The Deep and Comprehensive
Free Trade Area

Facebook DCFTA

Intrebari frecvente

Q:
What will Moldova gain in trade in goods at the entry into force of the Agreement?
A:

As regards goods, the import duties on all goods imported from Moldova to the EU will be removed immediately. Some agricultural products will be subject to monitoring of trade flows, to ensure that exports to the EU correspond to the true Moldovan production capacity (meat products, dairy products, sugar products, cereals). For some fruits and vegetables liberalisation is within quantitative limits (tariff-rate quotas), which are set to correspond to Moldovan production and export capacity.

Q:
How can Moldova protect itself from the inflow of EU goods once the DCFTA enters into force?
A:

Whereas the EU opens its market immediately for all Moldovan products, like under ATPs, the Moldovan market will not be liberalised immediately for all products. It will be a gradual process, which the Moldovan Government negotiated with the EU to facilitate the transition to a more open trade regime.

The negotiated scheme for liberalisation of trade in goods foresees several mechanisms which will protect the Moldovan economy from sudden changes in the most sensitive sectors from the point of view of domestic development:

1) Liberalisation of trade in sensitive industrial products (mostly textile and clothingproducts) is subject to transition periods (3 to 5 years).

2) Liberalisation of trade in sensitive agricultural products is subject either to transition periods (i.e. wine, which will start to be liberalised only 5 years after the entry into force of the Agreement), or to quantitative limitations on duty-free import from the EU (dairy, meat products).

3) Liberalisation process is subject to review, taking into account the developments in the Moldovan agricultural sectors.

4) Moldova has also the right to resort to a temporary safeguard mechanism, should there be a sudden influx of imports from the EU of a given product. Such a safeguard mechanism allows introduction of import duty for a limited period of time.

These transition mechanisms will provide the necessary time for adjustments and reforms needed in the Moldovan economy.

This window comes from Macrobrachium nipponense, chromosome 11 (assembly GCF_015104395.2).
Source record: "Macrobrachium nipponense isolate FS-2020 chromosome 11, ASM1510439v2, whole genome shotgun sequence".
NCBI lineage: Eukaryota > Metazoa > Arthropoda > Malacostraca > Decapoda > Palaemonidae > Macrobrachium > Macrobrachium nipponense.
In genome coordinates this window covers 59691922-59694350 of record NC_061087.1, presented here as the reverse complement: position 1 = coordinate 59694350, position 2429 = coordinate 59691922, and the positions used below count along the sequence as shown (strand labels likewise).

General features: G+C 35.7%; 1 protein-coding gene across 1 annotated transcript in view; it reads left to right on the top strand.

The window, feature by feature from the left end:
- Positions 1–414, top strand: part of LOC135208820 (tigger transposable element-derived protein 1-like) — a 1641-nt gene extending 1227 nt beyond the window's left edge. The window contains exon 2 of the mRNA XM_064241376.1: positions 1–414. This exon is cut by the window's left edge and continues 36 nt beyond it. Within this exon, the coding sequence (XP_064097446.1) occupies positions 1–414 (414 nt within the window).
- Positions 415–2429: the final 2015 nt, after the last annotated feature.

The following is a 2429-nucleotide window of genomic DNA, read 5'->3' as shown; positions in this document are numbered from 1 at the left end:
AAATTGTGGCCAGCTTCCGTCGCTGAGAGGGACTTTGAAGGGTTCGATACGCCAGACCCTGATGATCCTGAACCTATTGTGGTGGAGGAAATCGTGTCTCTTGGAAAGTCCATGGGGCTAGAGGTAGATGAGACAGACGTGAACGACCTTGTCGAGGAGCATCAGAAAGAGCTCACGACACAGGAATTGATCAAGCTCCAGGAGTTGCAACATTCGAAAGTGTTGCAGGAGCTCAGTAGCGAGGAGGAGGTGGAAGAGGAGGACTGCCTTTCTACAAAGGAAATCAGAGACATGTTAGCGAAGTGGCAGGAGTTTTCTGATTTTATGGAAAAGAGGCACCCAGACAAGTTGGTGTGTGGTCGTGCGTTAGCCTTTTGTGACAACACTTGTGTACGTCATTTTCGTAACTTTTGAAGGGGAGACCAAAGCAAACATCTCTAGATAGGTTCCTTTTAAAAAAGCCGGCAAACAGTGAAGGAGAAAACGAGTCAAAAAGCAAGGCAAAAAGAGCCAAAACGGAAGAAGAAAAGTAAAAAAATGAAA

Q:
The EU will benefit from DCFTA immediately, while Moldova needs to implement the reforms
A:

No. At the entry into force the trade conditions for goods and services, as well as in establishment will be immediately improved for Moldova, facilitating trade and investment. Moldovan enterprises will have access to the EU market without transition periods. It is correct to say, however, that not all goods will be able to enter the EU immediately, just like now under Autonomous Trade Preferences (ATP). The reason is that Moldova has to improve its sanitary and phytosanitary framework in order to be able to export products of animal origin to the EU. So it is only this group of products which currently cannot access the EU market and depends on reforms. These reforms are planned under DCFTA and aim to lead to opening of EU market for such goods from Moldova as well.

It is also partly correct that the EU will benefit from DCFTA without restrictions in Moldova. Moldovan Government negotiated transition periods for liberalisation, as well as quantitative restrictions for some products (often in sectors which will undergo reforms in sanitary and phytosanitary regime). So EU access to Moldovan market is not unrestricted, although it respects the historic trade flows, so that current level of trade is not disrupted. These arrangements are subject to monitoring and review by the parties in the future.

Q:
How does this Agreement compare to what you have agreed with Ukraine or Georgia? Did Moldova get a better deal?
A:

The DCFTA with Moldova is based on the same model that the EU put forward to its Eastern Partners, i.e. the scope and parameters as regards the liberalisation of trade and reforms. But details differ from partner to partner, as each country has its specific trade policy, own degree of liberalisation, sensitive interests and sectors, and economic development path. These factors had to be taken into account and a dialogue with the partner, to set the most appropriate parameters, was at the core of negotiations. By means of example: the Moldovan timetable and scope of liberalisation of import duties on goods is more generous on the whole than that of Ukraine, but certainly less open than that of Georgia.

Q:
What will Moldova gain in trade in services at the entry into force of the Agreement?
A:

As regards services, both the EU and Moldova will enjoy as of the first day a much improved mutual access for service providers of both sides. This can be beneficiary to Moldova as the service providers also transfer know-how and induce innovation and movement of specialists facilitates establishment of new (European) companies through inflow of foreign direct investment as well as transfer of know-how. Furthermore, establishment rules for both sides will provide for the same rules as those applicable to national companies, to establish a subsidiary or a branch in the EU or in Moldova, respectively. These provisions should not only encourage FDI to come to Moldova, but also foster the business ties between the respective economies. Openness of the Moldovan market to European service providers can boost the skills base and fill in the market niches thanks to modern know-how and technologies, which are not in direct competition with Moldovan service providers.